Past Recipient of the Catherine E. Costello Lifetime Achievement in Proteomics Award
Catherine E. Costello Lifetime Achievement in Proteomics Award
The Lifetime Achievement in Proteomics Award recognizes a career of discovery that has made a lasting impact on the field of proteomics. This award is sponsored by US HUPO and was created in honor of its first recipient Catherine E. Costello. Eligibility is restricted to members of US HUPO. Nominations will be held for three years.
2022 Recipient: Catherine Fenselau, Johns Hopkins School of Medicine
When she joined the faculty of the Department of Pharmacology and Experimental Therapeutics at the Johns Hopkins School of Medicine in 1967, Catherine Fenselau (Cotter) was given the job description to develop and exploit mass spectrometry’s new high mass, high resolution capabilities across the spectrum of biomedical research. Peptide and protein analysis held her attention from the beginning. In 1982 the Hopkins laboratory published the first considerations of the isotopic complexities of protein molecular ion populations. In 1992 her team, now at UMBC, produced the first experimental measurement of the proton affinity of arginine, a major determinant of peptide fragmentation. Mass spectrometry and HPLC-based studies of protein acylation by carboxyl-linked glucuronides, stoichiometric metal ion flux in metallothionein, site-specific alkylation of metallothionein by therapeutic agents, modifications and processing of the HIV GAG protein, and many others positioned her to be an early contributor to the global post-genomic effort now known as proteomics. Several highlights can be mentioned. In 2001 her group at the University of Maryland showed that differential quantitation could be achieved in bottom-up proteomic strategies by implementing trypsin-catalyzed 18O-labelling. More recently they were the first to demonstrate the reliability of label-free quantitation in top-down LCMS analysis on the proteome scale. They worked out novel top-down strategies to identify internally and terminally truncated proteoforms in proteomic samples and to attack the challenging structural analysis of branched proteins -- unanchored polyubiquitins and ubiquitinated proteins. A decade-long collaborative study of the protein and small RNA cargos of the exosomes shed by myeloma-derived suppressor cells has made significant contributions to understanding the mechanisms by which the immune response is suppressed in the tumor microenvironment.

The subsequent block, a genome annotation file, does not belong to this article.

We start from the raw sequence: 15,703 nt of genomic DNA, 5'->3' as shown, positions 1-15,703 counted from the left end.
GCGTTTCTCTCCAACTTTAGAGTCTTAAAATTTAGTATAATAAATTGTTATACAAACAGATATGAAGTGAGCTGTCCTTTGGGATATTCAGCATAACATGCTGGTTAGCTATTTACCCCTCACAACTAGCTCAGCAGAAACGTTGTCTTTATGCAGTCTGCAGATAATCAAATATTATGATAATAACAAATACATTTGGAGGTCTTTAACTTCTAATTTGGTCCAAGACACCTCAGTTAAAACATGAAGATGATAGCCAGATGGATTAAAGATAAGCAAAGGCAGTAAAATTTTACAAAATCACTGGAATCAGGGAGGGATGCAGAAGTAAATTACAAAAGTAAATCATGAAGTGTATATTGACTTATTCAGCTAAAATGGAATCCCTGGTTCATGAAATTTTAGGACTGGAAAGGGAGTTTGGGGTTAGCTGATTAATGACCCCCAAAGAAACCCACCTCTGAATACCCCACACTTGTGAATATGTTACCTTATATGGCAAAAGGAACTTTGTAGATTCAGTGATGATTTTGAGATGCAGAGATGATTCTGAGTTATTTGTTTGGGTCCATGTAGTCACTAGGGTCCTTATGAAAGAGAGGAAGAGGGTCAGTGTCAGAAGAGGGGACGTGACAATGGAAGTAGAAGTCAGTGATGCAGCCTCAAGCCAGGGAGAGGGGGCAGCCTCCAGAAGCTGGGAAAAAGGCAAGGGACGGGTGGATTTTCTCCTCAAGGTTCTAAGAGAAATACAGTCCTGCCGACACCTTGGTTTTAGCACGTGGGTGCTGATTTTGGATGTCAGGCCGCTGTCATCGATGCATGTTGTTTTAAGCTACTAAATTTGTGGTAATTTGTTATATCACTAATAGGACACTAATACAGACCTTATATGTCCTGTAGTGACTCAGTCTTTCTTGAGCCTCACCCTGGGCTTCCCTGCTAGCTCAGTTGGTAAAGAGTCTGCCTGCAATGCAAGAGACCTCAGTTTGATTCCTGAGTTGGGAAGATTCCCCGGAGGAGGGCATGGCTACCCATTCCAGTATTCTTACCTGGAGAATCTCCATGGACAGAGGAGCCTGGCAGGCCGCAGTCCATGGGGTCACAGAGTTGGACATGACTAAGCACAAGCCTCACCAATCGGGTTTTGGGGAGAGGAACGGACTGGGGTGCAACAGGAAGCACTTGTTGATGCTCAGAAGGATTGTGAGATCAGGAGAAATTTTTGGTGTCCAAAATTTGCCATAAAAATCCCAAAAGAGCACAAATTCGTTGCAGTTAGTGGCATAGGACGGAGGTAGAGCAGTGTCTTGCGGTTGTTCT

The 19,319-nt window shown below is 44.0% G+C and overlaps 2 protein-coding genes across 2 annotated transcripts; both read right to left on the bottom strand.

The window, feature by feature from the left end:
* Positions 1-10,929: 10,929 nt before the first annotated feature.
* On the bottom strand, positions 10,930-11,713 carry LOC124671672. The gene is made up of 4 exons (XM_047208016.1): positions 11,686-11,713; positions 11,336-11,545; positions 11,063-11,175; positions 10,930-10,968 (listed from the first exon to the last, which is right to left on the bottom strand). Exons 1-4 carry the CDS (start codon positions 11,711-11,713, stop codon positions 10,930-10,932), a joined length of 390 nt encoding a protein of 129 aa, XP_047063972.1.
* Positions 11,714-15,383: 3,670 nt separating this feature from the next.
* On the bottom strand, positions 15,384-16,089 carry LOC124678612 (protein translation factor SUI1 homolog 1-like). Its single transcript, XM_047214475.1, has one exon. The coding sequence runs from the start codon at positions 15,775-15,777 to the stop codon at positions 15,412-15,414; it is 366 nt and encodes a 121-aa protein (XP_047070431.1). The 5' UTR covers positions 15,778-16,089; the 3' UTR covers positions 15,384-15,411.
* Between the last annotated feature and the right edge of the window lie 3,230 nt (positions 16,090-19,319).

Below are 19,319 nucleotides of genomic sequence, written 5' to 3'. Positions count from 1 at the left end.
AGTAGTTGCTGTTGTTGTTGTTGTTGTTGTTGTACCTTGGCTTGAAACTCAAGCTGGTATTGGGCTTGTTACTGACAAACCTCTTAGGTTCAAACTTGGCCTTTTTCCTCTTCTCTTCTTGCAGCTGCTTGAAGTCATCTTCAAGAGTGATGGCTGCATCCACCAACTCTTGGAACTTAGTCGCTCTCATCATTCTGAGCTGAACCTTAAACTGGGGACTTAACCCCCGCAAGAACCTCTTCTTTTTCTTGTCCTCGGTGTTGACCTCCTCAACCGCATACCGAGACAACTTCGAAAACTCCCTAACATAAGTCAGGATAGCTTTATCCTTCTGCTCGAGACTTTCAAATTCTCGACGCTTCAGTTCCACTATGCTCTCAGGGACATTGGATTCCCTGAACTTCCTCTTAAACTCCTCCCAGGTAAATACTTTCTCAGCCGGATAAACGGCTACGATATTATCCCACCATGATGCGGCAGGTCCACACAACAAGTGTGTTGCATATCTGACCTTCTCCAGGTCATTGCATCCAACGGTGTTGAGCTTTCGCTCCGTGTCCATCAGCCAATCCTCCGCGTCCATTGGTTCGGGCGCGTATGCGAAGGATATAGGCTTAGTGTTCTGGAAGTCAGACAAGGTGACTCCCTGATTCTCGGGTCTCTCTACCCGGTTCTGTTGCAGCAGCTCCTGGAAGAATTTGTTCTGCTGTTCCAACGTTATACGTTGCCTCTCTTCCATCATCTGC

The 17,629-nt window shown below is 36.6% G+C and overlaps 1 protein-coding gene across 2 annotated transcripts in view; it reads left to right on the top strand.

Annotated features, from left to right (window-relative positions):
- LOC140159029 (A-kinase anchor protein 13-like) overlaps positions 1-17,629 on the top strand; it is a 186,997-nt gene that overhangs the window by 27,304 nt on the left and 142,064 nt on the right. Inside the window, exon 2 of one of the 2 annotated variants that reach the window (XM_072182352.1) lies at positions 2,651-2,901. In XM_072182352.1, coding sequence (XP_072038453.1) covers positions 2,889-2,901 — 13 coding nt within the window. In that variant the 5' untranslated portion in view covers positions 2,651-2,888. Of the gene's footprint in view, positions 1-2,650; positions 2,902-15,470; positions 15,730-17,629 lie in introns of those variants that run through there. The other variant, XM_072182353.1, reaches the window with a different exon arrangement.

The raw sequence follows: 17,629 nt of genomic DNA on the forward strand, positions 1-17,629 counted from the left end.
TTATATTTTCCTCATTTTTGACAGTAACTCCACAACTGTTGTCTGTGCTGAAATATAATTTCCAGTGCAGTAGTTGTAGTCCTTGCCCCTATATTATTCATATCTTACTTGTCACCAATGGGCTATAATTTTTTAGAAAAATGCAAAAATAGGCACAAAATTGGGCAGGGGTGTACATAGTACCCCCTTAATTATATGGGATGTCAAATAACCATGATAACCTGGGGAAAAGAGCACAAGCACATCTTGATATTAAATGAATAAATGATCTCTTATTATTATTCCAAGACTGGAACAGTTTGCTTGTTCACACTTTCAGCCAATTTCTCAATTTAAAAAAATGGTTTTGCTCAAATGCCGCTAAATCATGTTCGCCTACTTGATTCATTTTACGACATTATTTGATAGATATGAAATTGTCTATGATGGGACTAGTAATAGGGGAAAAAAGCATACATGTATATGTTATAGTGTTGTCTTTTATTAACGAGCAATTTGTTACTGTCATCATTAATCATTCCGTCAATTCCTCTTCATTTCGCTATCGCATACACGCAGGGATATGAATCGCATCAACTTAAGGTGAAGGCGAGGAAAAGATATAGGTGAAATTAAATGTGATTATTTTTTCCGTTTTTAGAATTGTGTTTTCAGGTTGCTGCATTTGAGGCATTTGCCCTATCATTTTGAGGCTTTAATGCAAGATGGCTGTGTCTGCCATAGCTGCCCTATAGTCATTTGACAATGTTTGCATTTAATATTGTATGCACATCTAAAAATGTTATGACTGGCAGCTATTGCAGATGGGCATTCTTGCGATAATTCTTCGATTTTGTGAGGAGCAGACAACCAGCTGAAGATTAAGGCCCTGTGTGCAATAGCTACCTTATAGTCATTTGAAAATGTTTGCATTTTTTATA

Dr. Fenselau has trained more than 150 new investigators in research projects supported by competitive funding from the NIH, NSF, WHO, DOD and private foundations. Her bibliography lists more than 400 peer reviewed research papers, book chapters and editorials. Her discoveries and contributions in mass spectrometry, pharmacology, rapid microorganism detection, and proteomics have been recognized by many scientific awards and she has contributed to the academic and international scientific communities in both committee work and leadership positions. She was a founding member of International HUPO, a founding member of US HUPO, and a founding editorial advisor of the Journal of Proteome Research.